The lowdown on green roofs

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September 10, 2012 // UPDATED 5:48 pm - December 27, 2012
By: Sarah McKenzie
Sarah McKenzie

Green roofs have been sprouting on Minneapolis rooftops for several years now, but the rise of urban farming has made them even more popular these days. We checked in with Kim Havey, a principal at Sustology, a Minneapolis-based sustainable consulting firm, to learn about the latest trends in green roof design. Here are highlights from a recent interview: 

What are the major benefits for a homeowner who decides to pursue a green roof?

Green roofs are beautiful. The greatest benefit of having a green roof is that it looks gorgeous, adding a valuable amenity to what would normally be considered blight. Unlike rock ballasted and tar roofs, green roofs make people feel grounded and connected to the natural environment — a very hardwired human emotion.  

Anyone with a green roof knows that it will quickly become the conversation piece and favorite part of any home or building. 

Green roofs provide recreational space. Intensive green roofs offer the opportunity for home owners to increase their outdoor recreation space.  Just like a large outdoor balcony, outdoor green space provides a great place for kids’ activities and social gatherings.

They reduce storm water run-off. Green roofs can be used to manage storm water run-off from the roof through retention, detention, filtration and evapotranspiration. -In Minneapolis and St. Paul, homeowners can receive a credit off their water bill for retaining storm water on site, commonly referred to as the storm water utility fee credit.

The roofs improve air quality and reduce pollution. Green roofs add a significant amount of green space to dense urbanized areas. The additional green space removes CO2 from the air and traps fine particulate matter thereby improving the air quality of your property’s microclimate.

Green roofs extend the life of your roof. A green roof provides a barrier that protects the roof membrane from temperature extremes and from ultraviolet radiation.  Green roofs can double the life expectancy of a typical roof from 20 to 40 or more years. … 

They can increase the value of your property. Green roofs are an attractive amenity and are beautiful outdoor spaces, which increases the value of your home or building. Along with the facts that a green roof reduces electric costs and extends the roof’s life expectancy a green roof adds value to a home or business.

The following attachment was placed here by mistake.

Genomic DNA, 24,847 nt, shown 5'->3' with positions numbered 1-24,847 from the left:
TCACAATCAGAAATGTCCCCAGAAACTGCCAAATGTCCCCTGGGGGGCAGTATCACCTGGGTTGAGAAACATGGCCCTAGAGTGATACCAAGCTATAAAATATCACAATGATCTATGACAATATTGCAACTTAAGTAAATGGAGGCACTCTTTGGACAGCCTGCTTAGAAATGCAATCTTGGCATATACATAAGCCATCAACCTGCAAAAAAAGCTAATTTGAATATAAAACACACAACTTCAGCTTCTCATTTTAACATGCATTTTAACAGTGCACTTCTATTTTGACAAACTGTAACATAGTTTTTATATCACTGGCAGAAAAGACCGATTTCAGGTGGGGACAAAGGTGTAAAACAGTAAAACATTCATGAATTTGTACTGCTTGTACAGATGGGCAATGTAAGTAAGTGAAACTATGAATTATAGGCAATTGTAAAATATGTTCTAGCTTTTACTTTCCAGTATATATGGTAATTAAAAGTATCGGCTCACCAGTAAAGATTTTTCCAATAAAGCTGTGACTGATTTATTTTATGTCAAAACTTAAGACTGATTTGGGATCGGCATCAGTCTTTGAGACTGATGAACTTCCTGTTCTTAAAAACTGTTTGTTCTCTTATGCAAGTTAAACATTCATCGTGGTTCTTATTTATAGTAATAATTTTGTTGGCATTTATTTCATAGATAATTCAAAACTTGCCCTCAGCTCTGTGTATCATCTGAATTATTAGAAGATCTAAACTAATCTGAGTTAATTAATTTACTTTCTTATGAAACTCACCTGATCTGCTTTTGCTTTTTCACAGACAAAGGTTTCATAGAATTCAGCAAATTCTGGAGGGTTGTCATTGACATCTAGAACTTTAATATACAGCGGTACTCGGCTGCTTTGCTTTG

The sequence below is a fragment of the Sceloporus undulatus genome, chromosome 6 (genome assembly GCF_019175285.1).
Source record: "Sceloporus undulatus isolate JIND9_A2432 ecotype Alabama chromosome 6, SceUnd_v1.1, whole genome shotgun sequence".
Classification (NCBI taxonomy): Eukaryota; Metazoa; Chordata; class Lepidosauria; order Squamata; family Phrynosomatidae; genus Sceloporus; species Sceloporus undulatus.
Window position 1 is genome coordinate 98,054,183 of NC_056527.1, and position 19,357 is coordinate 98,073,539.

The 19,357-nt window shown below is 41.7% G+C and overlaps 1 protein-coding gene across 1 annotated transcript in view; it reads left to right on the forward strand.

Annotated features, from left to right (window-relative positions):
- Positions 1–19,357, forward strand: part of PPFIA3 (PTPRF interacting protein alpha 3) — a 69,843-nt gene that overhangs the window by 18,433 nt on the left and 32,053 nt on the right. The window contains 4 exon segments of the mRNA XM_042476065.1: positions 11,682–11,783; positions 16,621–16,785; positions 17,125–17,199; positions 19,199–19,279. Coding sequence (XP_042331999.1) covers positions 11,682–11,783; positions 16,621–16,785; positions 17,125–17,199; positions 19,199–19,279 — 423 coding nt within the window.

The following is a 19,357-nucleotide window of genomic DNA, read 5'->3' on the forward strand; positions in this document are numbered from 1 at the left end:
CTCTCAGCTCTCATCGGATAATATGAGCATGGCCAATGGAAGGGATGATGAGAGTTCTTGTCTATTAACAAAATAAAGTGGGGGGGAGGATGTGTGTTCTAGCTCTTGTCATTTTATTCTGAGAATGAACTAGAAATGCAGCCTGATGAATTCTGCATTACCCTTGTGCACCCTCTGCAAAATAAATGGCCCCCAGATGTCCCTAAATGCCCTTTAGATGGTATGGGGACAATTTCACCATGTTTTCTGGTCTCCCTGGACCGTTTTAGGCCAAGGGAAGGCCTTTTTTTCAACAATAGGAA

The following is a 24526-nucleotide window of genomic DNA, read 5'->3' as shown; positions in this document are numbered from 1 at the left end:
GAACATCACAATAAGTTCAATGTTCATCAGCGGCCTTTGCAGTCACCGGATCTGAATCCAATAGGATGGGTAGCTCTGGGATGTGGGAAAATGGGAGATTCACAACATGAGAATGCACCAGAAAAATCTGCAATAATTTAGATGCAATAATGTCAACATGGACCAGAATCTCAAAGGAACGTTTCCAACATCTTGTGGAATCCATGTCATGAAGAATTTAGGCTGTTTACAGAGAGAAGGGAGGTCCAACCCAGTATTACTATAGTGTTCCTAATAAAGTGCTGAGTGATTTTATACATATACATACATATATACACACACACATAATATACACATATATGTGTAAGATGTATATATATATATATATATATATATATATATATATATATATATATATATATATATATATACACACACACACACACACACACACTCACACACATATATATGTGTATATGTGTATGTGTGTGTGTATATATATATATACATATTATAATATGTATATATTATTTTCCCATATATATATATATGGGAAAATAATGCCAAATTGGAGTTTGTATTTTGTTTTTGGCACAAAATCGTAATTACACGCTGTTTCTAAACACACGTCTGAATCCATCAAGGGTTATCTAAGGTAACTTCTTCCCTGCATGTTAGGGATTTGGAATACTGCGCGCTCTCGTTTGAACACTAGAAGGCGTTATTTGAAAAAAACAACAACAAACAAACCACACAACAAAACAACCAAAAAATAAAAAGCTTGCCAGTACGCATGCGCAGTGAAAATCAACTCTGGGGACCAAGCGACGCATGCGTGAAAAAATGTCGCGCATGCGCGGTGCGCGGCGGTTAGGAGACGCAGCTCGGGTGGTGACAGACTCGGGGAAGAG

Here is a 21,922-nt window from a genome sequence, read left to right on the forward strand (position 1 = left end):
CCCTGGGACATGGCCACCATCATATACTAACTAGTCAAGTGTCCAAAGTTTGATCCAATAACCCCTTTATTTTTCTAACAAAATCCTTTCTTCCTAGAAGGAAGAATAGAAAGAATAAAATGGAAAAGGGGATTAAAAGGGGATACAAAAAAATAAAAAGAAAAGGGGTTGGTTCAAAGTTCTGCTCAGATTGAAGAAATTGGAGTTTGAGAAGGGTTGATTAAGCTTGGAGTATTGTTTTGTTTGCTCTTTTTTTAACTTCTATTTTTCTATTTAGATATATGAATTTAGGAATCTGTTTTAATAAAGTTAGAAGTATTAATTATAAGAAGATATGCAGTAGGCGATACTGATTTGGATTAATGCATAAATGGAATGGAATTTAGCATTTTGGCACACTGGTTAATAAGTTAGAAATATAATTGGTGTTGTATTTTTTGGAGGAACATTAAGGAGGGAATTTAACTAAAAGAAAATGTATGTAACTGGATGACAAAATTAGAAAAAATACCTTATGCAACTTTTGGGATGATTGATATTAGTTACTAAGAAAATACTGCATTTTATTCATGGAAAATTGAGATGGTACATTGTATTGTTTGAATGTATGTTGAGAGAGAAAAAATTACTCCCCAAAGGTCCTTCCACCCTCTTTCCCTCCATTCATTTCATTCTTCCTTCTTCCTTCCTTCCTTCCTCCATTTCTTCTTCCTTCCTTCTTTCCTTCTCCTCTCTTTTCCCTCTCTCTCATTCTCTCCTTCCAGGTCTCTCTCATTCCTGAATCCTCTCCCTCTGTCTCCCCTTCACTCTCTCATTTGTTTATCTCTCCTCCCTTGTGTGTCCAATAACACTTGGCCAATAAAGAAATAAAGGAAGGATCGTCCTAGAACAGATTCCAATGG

Green roof promote fire retardation. 

Green roofs also reduce noise levels. Green roofs have excellent noise attenuation, especially for low frequency sounds. An extensive green roof can reduce sound from outside by 40 decibels, while an intensive one can reduce sound by 46 to 50 decibels (Peck et al. 1999).

What makes a home suitable for a green roof? 

Although it is possible to install green roofs on a variety of roof types and pitches, an ideally suited home or business for a green roof would have a flat or low pitched roof with enough weight capacity to add an additional 15 to 20 pounds per square foot of weight.  This is the additional weight that is added when the green roof is fully saturated with water. 

Deck, patio or entrance overhangs are also great areas for a green roof.  

Some of the best roofs are on commercial buildings because they offer a large flat space that is generally underutilized. 

Any new trends in green roofs locally?

Green roofs being used more than ever for urban agriculture. Numerous commercial buildings especially in high density urban communities are utilizing roof space for urban gardening. The desire for locally sourced produce has combined with the green roof concept to create gardens in the sky. A local example would be the Bachelor Farmer restaurant rooftop garden.

Another evolving trend related to green roofs is the use of green walls. Green walls can be done inside or outside and can transform an empty wall space or fence into a beautiful and energy saving amenity.  

What kinds of plants work well on a green roof?

Generally there are three types of plants that are utilized on green roofs: Succulents, Herbaceous Perennials and Grasses. The soil depth has a lot to do with the type of plants selected.  The deeper the soil the larger the taller the plants. With soil depths of 4 to 5 inches numerous plants will grow to approximately 18 inches in height. The most typical green roof plant is a succulent known as sedum. Sedums come in a variety of shapes, sizes and colors to suit anyone’s color palette. 

How much does a green roof on a home typically cost? 

There is a wide range of costs depending on the soil depths, type of plants, type of roof and size. On average, larger green roofs cost less per square foot. Typical costs range from $10-$30/square foot. 

How long do they last and what are the maintenance requirements?

Green roofs are perennial so they last a lifetime. A typical green roof will last 40–50 years assuming that the roof was constructed as a green roof rather than trays of plants placed on a roof that was not originally intended for a green roof. Green roofs do require regular watering in dry periods until they become established.Ideally, plants are chosen to handle dry and wet cycles and require little maintenance. It is a good idea, as with all gardens, to put a green roof “to rest” in the fall and spruce it up in the spring. Plants do die periodically so it’s beneficial to add new plants as needed, just as you would in your yard.  

Sustology designs and installs green roofs for all types of property owners and offers maintenance agreements with all the green roofs it installs. With a little annual maintenance, owners of green roof can look forward to years of beautiful plants.